Undine was fiercely independent and yet passionately imitative. She wanted to surprise every one by her dash and originality, but she could not help modelling herself on the last person she met, and the confusion of ideals thus produced caused her much perturbation when she had to choose between two courses. She hesitated a moment longer, and then took from the drawer a plain sheet with the hotel address.

  It was amusing to write the note in her mother’s name – she giggled as she formed the phrase ‘I shall be happy to permit my daughter to take dinner with you’ (‘take dinner’ seemed more elegant than Mrs Fairford’s ‘dine’) – but when she came to the signature she was met by a new difficulty. Mrs Fairford had signed herself ‘Laura Fairford’ – just as one schoolgirl would write to another. But could this be a proper model for Mrs Spragg? Undine could not tolerate the thought of her mother’s abasing herself to a denizen of regions beyond Park Avenue, and she resolutely formed the signature: ‘Sincerely, Mrs Abner E. Spragg.’ Then uncertainty overcame her, and she rewrote her note and copied Mrs Fairford’s formula: ‘Yours sincerely, Leota B. Spragg.’ But this struck her as an odd juxtaposition of formality and freedom, and she made a third attempt: ‘Yours with love, Leota B. Spragg.’ This, however, seemed excessive, as the ladies had never met; and after several other experiments she finally decided on a compromise, and ended the note: ‘Yours sincerely, Mrs Leota B. Spragg.’ That might be conventional, Undine reflected, but it was certainly correct.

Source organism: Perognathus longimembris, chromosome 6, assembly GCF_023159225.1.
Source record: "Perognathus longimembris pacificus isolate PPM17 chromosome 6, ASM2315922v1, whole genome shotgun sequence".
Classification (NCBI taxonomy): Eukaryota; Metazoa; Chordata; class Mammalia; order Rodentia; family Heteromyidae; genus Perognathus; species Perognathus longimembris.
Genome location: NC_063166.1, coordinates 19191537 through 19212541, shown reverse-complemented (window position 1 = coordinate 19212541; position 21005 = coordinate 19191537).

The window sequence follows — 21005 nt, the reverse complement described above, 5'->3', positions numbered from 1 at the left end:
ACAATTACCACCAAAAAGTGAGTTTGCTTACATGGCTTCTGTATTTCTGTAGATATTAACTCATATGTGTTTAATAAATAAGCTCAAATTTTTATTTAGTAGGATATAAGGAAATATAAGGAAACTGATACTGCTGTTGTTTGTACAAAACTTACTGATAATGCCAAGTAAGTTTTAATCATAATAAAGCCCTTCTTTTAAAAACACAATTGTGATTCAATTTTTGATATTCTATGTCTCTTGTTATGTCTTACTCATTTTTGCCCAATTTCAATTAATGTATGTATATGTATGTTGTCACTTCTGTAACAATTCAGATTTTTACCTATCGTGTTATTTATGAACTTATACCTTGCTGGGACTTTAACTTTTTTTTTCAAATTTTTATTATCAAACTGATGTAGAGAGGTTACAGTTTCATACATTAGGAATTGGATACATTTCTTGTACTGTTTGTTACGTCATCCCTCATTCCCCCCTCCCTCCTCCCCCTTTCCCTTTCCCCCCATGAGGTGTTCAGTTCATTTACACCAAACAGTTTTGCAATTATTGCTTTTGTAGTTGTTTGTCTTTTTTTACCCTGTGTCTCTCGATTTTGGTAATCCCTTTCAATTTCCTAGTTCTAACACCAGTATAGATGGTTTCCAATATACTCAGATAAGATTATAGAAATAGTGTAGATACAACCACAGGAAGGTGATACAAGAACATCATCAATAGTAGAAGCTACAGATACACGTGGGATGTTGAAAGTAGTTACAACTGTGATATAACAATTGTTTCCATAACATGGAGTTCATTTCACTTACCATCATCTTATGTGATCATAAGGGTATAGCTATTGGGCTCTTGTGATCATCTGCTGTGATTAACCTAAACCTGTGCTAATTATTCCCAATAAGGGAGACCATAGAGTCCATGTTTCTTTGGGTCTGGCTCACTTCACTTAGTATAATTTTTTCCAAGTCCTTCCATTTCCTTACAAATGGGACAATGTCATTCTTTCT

This point settled, she flung open her door, calling imperiously down the passage: ‘Céleste!’ and adding, as the French maid appeared: ‘I want to look over all my dinner-dresses.’

  Considering the extent of Miss Spragg’s wardrobe her dinner-dresses were not many. She had ordered a number the year before but, vexed at her lack of use for them, had tossed them over impatiently to the maid. Since then, indeed, she and Mrs Spragg had succumbed to the abstract pleasure of buying two or thre
e more, simply because they were too exquisite and Undine looked too lovely in them; but she had grown tired of these also – tired of seeing them hang unworn in her wardrobe, like so many derisive points of interrogation. And now, as Céleste spread them out on the bed, they seemed disgustingly commonplace, and as familiar as if she had danced them to shreds. Nevertheless, she yielded to the maid’s persuasions and tried them on.

  The first and second did not gain by prolonged inspection: they looked old-fashioned already. ‘It’s something about the sleeves,’ Undine grumbled as she threw them aside.

  The third was certainly the prettiest; but then it was the one she had worn at the hotel dance the night before, and the impossibility of wearing it again within the week was too obvious for discussion. Yet she enjoyed looking at herself in it, for it reminded her of her sparkling passages with Claud Walsingham Popple, and her quieter but more fruitful talk with his little friend – the young man she had hardly noticed.